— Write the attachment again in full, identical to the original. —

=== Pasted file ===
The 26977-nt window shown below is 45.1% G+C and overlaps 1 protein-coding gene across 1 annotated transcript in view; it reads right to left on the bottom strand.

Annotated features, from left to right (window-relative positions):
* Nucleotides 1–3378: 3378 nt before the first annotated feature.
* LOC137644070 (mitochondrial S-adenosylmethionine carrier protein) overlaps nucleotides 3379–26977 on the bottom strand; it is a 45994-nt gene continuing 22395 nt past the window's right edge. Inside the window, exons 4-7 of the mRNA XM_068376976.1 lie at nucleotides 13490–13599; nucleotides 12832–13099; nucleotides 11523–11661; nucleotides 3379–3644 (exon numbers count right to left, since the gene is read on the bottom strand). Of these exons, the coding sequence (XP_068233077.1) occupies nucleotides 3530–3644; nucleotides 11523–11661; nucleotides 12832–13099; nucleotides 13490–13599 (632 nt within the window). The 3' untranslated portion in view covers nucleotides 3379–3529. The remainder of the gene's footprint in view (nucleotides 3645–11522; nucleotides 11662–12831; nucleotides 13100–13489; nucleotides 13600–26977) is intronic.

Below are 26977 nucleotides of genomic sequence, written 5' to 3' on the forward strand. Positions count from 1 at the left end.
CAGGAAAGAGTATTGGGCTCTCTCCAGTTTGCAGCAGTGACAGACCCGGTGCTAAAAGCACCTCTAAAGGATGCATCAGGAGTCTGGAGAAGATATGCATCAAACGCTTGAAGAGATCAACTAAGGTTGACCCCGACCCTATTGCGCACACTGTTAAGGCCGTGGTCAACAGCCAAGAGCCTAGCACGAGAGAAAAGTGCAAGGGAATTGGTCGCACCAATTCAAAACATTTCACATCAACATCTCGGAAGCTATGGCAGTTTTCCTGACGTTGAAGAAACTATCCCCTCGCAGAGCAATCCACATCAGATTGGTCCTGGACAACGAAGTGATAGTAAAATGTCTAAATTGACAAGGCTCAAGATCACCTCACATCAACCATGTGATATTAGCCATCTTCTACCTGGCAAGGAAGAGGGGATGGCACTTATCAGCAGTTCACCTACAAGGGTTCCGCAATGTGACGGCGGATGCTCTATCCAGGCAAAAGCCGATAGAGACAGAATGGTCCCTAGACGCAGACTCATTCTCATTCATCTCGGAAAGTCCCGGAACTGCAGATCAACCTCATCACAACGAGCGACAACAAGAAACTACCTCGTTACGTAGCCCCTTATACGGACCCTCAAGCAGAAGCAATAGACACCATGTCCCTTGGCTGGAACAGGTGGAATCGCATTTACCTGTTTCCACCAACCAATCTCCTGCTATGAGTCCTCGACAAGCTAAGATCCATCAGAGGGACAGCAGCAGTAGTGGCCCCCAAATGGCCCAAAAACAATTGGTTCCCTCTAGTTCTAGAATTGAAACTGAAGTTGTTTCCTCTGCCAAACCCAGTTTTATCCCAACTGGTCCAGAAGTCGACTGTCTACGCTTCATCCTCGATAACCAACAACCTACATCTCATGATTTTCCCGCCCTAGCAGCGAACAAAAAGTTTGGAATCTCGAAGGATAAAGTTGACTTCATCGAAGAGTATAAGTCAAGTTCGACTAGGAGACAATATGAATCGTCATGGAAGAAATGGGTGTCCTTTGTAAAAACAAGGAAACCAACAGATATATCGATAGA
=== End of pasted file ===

The 26977-nt window shown below is 45.1% G+C and overlaps 1 protein-coding gene across 1 annotated transcript in view; it reads right to left on the bottom strand.

Annotated features, from left to right (window-relative positions):
* Nucleotides 1–3378: 3378 nt before the first annotated feature.
* LOC137644070 (mitochondrial S-adenosylmethionine carrier protein) overlaps nucleotides 3379–26977 on the bottom strand; it is a 45994-nt gene continuing 22395 nt past the window's right edge. Inside the window, exons 4-7 of the mRNA XM_068376976.1 lie at nucleotides 13490–13599; nucleotides 12832–13099; nucleotides 11523–11661; nucleotides 3379–3644 (exon numbers count right to left, since the gene is read on the bottom strand). Of these exons, the coding sequence (XP_068233077.1) occupies nucleotides 3530–3644; nucleotides 11523–11661; nucleotides 12832–13099; nucleotides 13490–13599 (632 nt within the window). The 3' untranslated portion in view covers nucleotides 3379–3529. The remainder of the gene's footprint in view (nucleotides 3645–11522; nucleotides 11662–12831; nucleotides 13100–13489; nucleotides 13600–26977) is intronic.

Below are 26977 nucleotides of genomic sequence, written 5' to 3' on the forward strand. Positions count from 1 at the left end.
CAGGAAAGAGTATTGGGCTCTCTCCAGTTTGCAGCAGTGACAGACCCGGTGCTAAAAGCACCTCTAAAGGATGCATCAGGAGTCTGGAGAAGATATGCATCAAACGCTTGAAGAGATCAACTAAGGTTGACCCCGACCCTATTGCGCACACTGTTAAGGCCGTGGTCAACAGCCAAGAGCCTAGCACGAGAGAAAAGTGCAAGGGAATTGGTCGCACCAATTCAAAACATTTCACATCAACATCTCGGAAGCTATGGCAGTTTTCCTGACGTTGAAGAAACTATCCCCTCGCAGAGCAATCCACATCAGATTGGTCCTGGACAACGAAGTGATAGTAAAATGTCTAAATTGACAAGGCTCAAGATCACCTCACATCAACCATGTGATATTAGCCATCTTCTACCTGGCAAGGAAGAGGGGATGGCACTTATCAGCAGTTCACCTACAAGGGTTCCGCAATGTGACGGCGGATGCTCTATCCAGGCAAAAGCCGATAGAGACAGAATGGTCCCTAGACGCAGACTCATTCTCATTCATCTCGGAAAGTCCCGGAACTGCAGATCAACCTCATCACAACGAGCGACAACAAGAAACTACCTCGTTACGTAGCCCCTTATACGGACCCTCAAGCAGAAGCAATAGACACCATGTCCCTTGGCTGGAACAGGTGGAATCGCATTTACCTGTTTCCACCAACCAATCTCCTGCTATGAGTCCTCGACAAGCTAAGATCCATCAGAGGGACAGCAGCAGTAGTGGCCCCCAAATGGCCCAAAAACAATTGGTTCCCTCTAGTTCTAGAATTGAAACTGAAGTTGTTTCCTCTGCCAAACCCAGTTTTATCCCAACTGGTCCAGAAGTCGACTGTCTACGCTTCATCCTCGATAACCAACAACCTACATCTCATGATTTTCCCGCCCTAGCAGCGAACAAAAAGTTTGGAATCTCGAAGGATAAAGTTGACTTCATCGAAGAGTATAAGTCAAGTTCGACTAGGAGACAATATGAATCGTCATGGAAGAAATGGGTGTCCTTTGTAAAAACAAGGAAACCAACAGATATATCGATAGA